A week or two ago (or maybe a day or two, or a month or two. Who can tell these days?) I sent out a plea on Facebook for ideas to use up leftover roast chicken. As you may remember, I am trying, as much as lieth within me, to use up goods from my respective larders. So … I had roasted a twelve pound chicken for three people and had a lot of chicken to use up. That turned out to be a very resourceful move! There were about thirty-six different suggestions and I was able to utilize several of them. I have saved the post for future reference when I am in need of inspiration again.
One recipe that came forth was one I have made in the past but it had sort of slid into obscurity. It was suggested by Trudy Metzger and was originally called Hot Hoagie Sandwiches. It was one that she had submitted to an old church recipe book from years ago, when we both attended the same church. I have made a few modifications over the years to lighten it up and adapt to our personal seasoning preferences and products on hand. That’s the beauty of recipes. You can adapt them to suit your every whim.
The recipe is basically a filling that can be used as a topper on various bread forms and baked. Trudy suggests spreading it on French bread sliced lengthwise, which I have done and it’s great. I remember baking it on top of kaiser buns for a visiting choir that we fed before they gave a program at our church. I think my favourite way to date, however, is to spread it on flour tortillas and bake them. I have only done it with chicken but I can see it being equally delicious with leftover Easter ham or even roast beef leftovers. Add some sliced peppers and you’ve got Philly Cheese Steak Burritos. Yum! I think I’ll try those soon.
It came to pass that I had homemade tortillas here from a taco birthday meal. Tacos have been the birthday meal request of my youngest daughter for as long as I can recall. This year, to make her birthday more special in our isolation, I decided to make the tortillas from scratch. I had done them for a girls’ camp one year where I cooked at, and remembered how good they tasted. They’re not that terribly hard to make, but certainly more time-consuming than heating up tortillas in the microwave. This is the recipe I use for the tortillas.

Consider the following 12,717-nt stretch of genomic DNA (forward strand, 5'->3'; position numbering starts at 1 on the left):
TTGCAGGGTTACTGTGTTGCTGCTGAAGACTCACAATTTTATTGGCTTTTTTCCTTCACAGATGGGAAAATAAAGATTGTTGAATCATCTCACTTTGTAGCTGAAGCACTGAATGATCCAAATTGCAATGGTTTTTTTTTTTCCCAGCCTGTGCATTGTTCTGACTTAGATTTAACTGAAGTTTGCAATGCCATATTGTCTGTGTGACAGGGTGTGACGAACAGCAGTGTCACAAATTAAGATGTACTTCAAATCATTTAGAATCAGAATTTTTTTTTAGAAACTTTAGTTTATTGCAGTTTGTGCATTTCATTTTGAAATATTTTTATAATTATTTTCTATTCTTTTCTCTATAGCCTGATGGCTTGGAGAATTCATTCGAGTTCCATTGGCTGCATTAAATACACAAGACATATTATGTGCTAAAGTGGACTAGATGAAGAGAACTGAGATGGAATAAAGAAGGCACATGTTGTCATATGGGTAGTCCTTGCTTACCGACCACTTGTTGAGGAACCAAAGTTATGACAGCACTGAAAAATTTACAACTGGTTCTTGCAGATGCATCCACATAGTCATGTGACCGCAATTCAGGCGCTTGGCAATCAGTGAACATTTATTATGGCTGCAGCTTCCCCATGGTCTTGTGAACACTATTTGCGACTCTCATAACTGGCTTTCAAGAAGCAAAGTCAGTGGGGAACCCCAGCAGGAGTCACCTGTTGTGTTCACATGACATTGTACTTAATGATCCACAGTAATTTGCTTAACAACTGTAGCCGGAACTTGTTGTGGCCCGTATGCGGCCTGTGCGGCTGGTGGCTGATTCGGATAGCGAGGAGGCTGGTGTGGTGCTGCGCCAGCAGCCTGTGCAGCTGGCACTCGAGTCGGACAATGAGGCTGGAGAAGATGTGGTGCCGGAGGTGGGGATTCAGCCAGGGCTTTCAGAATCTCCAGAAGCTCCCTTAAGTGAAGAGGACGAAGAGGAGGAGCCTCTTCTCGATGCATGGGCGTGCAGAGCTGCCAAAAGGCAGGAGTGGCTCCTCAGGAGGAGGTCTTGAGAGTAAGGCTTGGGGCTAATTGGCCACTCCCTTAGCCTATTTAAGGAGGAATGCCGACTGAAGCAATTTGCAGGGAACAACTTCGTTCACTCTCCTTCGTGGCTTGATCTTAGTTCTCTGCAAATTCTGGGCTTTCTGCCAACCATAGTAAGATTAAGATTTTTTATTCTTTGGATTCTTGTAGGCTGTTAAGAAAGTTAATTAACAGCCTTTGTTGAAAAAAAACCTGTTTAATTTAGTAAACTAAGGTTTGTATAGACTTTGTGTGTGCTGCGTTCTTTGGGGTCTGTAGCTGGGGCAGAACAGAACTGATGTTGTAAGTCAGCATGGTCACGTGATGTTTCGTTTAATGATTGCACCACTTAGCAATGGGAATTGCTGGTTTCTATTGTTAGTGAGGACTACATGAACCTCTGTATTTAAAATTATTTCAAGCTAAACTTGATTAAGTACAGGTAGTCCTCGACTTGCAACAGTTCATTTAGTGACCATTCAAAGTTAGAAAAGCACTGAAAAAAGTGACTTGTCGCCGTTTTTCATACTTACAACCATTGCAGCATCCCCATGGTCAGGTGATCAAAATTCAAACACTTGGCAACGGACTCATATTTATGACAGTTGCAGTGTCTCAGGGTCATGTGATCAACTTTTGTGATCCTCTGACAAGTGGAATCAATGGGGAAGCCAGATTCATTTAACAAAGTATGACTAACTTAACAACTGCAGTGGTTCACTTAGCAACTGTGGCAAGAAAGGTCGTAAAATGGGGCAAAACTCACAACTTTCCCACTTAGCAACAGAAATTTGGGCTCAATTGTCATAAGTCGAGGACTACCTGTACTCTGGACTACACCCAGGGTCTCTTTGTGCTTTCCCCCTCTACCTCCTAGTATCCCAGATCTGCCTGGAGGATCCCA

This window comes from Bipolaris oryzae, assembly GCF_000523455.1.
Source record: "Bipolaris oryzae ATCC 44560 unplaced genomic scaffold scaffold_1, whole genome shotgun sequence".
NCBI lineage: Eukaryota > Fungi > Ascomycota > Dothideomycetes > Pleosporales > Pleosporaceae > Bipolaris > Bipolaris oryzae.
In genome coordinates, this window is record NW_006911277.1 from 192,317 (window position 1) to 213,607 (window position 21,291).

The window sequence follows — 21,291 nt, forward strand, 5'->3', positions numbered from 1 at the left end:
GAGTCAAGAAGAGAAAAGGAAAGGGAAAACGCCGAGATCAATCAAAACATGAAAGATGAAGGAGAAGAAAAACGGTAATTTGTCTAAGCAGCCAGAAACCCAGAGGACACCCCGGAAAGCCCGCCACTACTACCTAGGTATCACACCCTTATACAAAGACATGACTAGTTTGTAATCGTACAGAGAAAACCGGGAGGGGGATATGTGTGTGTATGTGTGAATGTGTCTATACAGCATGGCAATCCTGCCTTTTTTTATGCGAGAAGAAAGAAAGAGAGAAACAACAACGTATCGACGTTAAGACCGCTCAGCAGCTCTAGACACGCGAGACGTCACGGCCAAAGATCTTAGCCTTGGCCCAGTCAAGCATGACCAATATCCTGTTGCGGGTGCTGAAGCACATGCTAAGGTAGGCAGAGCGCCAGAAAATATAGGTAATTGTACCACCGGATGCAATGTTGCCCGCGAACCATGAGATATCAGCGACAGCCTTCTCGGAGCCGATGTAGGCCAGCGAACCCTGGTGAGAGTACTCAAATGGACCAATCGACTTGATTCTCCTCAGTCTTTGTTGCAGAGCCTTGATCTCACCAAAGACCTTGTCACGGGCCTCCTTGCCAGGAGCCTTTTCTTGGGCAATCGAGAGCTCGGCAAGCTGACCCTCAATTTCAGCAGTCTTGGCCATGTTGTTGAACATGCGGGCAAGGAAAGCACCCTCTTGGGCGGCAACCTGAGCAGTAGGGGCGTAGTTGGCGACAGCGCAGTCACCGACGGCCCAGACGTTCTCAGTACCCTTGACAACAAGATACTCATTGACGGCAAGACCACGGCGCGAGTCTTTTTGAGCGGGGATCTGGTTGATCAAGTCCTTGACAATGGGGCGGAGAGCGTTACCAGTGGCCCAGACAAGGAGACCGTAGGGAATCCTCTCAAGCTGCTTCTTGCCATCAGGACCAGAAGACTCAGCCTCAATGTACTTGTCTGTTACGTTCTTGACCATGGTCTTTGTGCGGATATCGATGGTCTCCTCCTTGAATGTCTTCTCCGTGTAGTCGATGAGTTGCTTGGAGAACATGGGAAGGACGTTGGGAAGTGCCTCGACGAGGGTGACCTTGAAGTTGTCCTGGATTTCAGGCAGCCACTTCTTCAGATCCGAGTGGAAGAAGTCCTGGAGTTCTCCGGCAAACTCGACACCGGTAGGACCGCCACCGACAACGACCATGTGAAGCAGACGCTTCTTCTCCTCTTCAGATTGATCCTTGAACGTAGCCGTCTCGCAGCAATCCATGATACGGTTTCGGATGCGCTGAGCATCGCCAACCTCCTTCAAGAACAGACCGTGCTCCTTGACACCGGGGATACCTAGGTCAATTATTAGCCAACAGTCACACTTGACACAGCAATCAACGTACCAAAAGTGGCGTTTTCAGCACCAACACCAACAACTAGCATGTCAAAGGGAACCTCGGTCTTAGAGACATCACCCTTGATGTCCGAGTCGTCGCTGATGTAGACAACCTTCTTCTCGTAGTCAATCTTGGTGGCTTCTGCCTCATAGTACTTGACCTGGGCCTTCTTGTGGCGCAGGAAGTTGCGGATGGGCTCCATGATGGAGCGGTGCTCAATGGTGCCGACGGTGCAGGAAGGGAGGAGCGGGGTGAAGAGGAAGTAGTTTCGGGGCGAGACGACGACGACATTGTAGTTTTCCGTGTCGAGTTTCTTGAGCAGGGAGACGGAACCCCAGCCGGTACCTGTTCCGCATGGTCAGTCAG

Three key tips to remember if you decide to make your own tortillas:
1. Let the dough balls rest for at least half an hour. I rested mine for longer. They roll out ever so much easier if you do. If you are lucky enough to own a tortilla iron, you’re all set.
2. Roll them as thin as you can, like paper thin. You should be able to see your countertop through the dough. They puff up while baking.
3. Use a dry griddle, as in DO NOT GREASE and fry as hot as you can, at least 400°F.
This post is sponsored by Martin’s Family Fruit Farm. The retail store is closed at the present to keep everybody safe. Thank you for understanding.
So without further ado, here is the recipe.
Burritos with a Twist